Suffrage 100 - Archives at night: Law breakers, law makers
The National Archives offers a night of suffrage celebration, entertainment and jiu jitsu.
On 6th February 1918, 8.4 million women gained the right to vote. The Representation of People Act (1918) was an unprecedented step towards gender equality in Britain. But it hardly came about peacefully. For the Archives at Night event in May, the Archive is pulling stories from its collection that chart the course of the suffrage movement in the early 20th century: protest, militancy, and the outbreak of war on a global scale. Events include Naomi Paxton on jiu jitsu, period music, suffrage themed photobooths and a chance to uncover suffragette ancestors with FindMyPast.
National Army Museum
Special Forces: In the Shadows
This major exhibition will present ideas of security and secrecy through the lens of Special Forces. It will explore what these elite regiments are, the training and skills required and examples from operations around the world over the past 70 years.
Objects on display will range from the compass that Paddy Mayne wrenched from an enemy plane cockpit, to a complete SAS Counter Terrorist Kit from 2007. There will also be personal testimonies, video and photography. Interactives will help visitors understand the challenges and competencies required of soldiers, including Kims (a game which develops the capacity to observe and remember details) and skills in life or death decision making.
Inspired by Civilisations: Object Journeys
13th March 2018, 11am
As part of the Civilisations Festival, the National Army Museum is offering a hands on guide to some of its collection items. The event will explore some of the physical journeys collections have been on and how our understanding of objects have changed. There will be conversations about identity, beauty, innovation, ingenuity and cultural values.
Researching women and the military
9th March, 2pm
An afternoon exploring current research on women and the military around the world. NAM’s mini research symposium on women and the military takes place on International Women's Day and develops the museum's work from last year, exploring the centenary of the founding of the Women's Army Auxiliary Corps. Historians from around the UK will present their current research on women and the military.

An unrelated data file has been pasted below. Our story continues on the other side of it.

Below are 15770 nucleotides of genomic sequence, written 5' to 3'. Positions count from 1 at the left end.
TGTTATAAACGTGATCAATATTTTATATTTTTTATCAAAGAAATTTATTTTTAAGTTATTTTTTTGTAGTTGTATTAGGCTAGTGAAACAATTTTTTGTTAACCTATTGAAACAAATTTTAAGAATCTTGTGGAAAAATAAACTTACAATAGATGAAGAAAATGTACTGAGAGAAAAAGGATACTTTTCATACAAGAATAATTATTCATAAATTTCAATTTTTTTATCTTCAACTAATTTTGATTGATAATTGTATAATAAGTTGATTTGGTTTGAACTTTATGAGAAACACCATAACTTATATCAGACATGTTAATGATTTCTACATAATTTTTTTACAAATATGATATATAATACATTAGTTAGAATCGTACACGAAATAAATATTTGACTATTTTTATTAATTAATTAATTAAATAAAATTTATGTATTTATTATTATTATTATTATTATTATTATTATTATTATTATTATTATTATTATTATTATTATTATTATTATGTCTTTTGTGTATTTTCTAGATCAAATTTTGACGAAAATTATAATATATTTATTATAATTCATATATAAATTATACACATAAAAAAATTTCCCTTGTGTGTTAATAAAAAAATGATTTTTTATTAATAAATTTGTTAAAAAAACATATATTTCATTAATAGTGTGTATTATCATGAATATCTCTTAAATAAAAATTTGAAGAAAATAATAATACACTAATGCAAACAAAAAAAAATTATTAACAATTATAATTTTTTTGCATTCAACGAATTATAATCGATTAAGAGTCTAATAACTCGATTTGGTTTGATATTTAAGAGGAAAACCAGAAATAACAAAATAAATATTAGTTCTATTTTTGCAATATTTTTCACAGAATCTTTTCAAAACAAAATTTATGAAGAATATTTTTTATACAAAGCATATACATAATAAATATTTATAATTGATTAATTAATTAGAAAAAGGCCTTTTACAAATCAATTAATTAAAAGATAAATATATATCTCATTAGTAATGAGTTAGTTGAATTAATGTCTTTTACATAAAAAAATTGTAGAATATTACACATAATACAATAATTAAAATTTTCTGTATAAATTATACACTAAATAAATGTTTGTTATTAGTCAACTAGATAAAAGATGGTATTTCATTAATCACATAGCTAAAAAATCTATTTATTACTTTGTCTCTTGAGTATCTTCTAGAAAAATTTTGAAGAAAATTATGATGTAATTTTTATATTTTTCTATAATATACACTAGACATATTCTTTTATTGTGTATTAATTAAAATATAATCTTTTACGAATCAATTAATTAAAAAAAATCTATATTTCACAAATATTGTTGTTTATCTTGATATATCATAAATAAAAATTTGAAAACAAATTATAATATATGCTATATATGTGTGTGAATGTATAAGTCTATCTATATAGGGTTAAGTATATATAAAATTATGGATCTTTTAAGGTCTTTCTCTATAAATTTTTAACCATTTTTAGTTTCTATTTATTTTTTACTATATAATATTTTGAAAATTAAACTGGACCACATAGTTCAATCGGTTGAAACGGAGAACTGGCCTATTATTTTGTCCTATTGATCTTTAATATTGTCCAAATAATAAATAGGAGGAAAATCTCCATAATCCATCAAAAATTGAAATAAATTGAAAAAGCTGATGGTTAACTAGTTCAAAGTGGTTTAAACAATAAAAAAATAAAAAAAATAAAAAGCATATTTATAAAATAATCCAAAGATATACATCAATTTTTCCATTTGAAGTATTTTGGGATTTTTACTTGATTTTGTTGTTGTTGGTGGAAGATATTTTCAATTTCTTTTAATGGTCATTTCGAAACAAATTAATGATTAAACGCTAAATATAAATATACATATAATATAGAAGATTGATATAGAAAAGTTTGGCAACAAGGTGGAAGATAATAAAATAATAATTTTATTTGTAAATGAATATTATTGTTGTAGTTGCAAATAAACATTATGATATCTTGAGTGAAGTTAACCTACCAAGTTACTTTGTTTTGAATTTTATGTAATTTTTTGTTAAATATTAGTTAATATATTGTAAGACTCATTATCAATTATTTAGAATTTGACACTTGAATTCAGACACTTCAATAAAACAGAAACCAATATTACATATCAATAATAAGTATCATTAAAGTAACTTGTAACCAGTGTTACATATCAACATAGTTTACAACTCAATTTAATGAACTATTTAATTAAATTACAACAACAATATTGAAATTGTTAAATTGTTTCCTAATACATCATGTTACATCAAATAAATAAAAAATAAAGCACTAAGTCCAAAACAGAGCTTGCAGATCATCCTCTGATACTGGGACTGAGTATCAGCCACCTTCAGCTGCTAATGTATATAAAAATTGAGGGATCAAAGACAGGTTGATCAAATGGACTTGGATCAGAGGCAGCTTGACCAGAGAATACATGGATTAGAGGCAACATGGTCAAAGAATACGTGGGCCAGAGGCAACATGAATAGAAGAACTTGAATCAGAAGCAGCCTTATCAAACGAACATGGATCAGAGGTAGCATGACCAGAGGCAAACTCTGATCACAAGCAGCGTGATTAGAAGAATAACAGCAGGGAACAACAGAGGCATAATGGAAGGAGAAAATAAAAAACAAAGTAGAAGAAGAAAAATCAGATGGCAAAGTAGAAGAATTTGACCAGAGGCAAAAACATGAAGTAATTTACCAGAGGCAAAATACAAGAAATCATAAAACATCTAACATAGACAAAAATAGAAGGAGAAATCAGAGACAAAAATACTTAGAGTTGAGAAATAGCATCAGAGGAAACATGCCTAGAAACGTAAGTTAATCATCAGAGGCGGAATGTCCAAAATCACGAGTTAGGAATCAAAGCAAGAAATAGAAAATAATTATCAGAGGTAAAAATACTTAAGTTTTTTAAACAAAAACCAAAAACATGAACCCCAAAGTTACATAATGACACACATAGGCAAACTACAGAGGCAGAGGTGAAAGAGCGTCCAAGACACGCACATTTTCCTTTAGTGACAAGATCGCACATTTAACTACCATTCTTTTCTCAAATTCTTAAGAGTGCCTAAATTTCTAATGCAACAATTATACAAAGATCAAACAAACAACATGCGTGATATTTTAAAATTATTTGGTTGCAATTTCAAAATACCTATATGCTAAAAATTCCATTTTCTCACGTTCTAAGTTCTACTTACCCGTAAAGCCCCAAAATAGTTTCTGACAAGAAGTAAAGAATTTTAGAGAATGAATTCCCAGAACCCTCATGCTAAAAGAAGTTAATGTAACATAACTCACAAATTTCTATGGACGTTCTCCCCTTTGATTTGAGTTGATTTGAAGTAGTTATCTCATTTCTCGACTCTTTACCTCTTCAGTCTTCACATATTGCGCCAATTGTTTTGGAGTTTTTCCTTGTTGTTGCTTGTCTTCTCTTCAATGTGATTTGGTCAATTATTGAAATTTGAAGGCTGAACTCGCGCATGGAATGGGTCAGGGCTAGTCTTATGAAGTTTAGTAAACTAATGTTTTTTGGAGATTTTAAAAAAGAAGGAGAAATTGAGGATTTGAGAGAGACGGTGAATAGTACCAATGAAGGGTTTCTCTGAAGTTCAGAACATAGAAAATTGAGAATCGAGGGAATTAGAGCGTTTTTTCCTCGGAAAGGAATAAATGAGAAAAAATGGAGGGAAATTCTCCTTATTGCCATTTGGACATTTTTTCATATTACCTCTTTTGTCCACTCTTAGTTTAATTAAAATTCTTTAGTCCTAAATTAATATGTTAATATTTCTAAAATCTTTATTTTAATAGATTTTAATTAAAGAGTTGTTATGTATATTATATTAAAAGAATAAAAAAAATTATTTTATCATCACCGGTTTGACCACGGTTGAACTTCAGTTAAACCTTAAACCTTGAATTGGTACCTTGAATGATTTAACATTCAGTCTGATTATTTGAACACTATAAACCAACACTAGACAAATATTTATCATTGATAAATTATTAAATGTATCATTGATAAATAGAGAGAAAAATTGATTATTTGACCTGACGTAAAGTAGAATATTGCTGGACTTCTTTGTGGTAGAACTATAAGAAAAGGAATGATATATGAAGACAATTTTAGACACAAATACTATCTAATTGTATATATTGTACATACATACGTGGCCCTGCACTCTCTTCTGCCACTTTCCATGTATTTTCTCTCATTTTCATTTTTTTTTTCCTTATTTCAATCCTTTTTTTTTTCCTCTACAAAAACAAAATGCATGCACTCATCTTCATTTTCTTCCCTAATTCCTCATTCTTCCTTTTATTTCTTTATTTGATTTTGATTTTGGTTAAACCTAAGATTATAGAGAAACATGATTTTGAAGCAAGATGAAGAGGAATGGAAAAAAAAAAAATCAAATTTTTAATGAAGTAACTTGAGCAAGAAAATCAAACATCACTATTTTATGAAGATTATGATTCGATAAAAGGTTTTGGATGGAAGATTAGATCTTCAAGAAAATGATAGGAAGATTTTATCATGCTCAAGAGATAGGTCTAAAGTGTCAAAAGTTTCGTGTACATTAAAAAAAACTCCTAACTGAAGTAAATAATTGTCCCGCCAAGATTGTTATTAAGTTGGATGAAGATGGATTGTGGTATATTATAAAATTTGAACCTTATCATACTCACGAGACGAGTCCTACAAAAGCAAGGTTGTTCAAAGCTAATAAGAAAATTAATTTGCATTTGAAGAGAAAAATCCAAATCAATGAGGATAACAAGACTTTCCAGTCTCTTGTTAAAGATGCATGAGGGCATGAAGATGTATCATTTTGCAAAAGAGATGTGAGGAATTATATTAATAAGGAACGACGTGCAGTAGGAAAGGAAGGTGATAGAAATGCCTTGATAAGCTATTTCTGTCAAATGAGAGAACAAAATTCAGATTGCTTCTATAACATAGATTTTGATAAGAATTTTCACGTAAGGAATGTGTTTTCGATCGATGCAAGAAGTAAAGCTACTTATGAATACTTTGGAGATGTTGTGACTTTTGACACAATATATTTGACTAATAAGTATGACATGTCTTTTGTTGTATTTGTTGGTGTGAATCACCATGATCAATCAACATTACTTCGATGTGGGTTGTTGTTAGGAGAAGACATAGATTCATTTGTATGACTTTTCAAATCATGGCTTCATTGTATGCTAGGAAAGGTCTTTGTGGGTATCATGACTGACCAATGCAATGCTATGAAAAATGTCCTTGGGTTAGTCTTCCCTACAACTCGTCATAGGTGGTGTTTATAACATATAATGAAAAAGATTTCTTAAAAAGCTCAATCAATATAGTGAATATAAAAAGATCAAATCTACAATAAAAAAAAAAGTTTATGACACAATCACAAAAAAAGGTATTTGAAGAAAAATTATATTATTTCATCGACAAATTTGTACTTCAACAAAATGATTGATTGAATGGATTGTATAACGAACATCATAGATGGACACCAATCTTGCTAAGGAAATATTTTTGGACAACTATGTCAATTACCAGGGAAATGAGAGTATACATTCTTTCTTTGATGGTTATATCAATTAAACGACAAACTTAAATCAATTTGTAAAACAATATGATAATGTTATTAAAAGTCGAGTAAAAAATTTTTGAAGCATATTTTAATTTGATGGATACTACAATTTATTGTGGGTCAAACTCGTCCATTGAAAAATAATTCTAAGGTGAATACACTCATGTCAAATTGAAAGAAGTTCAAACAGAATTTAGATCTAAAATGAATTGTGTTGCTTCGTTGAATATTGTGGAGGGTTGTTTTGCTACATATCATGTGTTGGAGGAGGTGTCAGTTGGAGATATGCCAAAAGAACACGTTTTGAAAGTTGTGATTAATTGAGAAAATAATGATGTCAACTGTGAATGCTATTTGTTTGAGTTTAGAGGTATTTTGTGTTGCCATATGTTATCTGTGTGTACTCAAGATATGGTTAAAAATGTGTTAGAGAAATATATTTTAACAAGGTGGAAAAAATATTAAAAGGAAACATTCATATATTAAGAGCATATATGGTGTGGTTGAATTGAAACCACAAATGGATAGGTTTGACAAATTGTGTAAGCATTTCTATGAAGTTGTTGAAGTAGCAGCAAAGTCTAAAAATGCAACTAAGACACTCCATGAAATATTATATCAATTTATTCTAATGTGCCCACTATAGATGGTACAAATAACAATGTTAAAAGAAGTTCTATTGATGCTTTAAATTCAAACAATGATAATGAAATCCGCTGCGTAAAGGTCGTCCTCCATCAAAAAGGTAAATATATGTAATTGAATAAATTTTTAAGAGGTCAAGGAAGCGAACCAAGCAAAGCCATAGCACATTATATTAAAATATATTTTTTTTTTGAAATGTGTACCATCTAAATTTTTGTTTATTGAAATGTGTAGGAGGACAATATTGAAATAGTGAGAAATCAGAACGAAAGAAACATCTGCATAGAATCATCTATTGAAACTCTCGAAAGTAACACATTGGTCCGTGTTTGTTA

Operation Telic, 15 years on
16th March, 11.30am
15 years after they began, Brigadier (retired) Ben Barry discusses UK operations in Iraq and Afghanistan, known as Operation. Barry will explain why success often proved elusive as a result of failings in strategy, tactics and military adaptation. Finally, he will discuss the lasting impact of these difficult wars on the UK armed forces.
Jungle survival skills
30th March – 15th April
A family friendly workshop, teaching participants how to survive in the jungle and how to face rain, creepy crawlies and endless forest. An Easter holidays activity.
National Museum of the Royal Navy
Tattoo: British Tattoo Art Revealed
25th June - December
Tattoos have a long tradition with the Royal Navy and this exhibition is a genuinely ground-breaking and comprehensive history of British tattooing. It will be the largest gathering of real objects and original tattoo artwork ever assembled in the UK.
Silent and Secret
Opening 15th June (tbc)
15th June 2018 marks the 50th Anniversary of HMS Resolution, the Royal Navy’s first Polaris SSBN (Submersible Ship Ballistic Nuclear), commencing her first operational patrol. This new exhibition will focus on personal accounts and key objects at the Royal Navy Submarine Museum, and will explore the history of the British nuclear at sea deterrent. It will reveal the challenging nature of working in submarines, highlighting the experiences of those who serve and exploring why the UK has a nuclear deterrent.
Shipyard by Lachlan Goudie
17th March - 10th June
For the last seven years, Scottish artist Lachlan Goudie, who was a contributor on BBC’s Big Painting Challenge, has been sketching and painting in the BAE shipyards on the Clyde and Forth. Having grown up on the Clyde, his imagination was captured by the ships, and his paintings illustrate their build, from both a technical and naval angle.
Goudie has painted 50-60 paintings of the Type 45 destroyers and the monolithic Queen Elizabeth Class aircraft carriers. With the much-heralded arrival of HMS Queen Elizabeth into her home port at Portsmouth, the new exhibition of contemporary artwork captures Lachlan’s personal view of these engineering titans.
National Museums Liverpool
Tales from the city
Museum of Liverpool
Until late 2018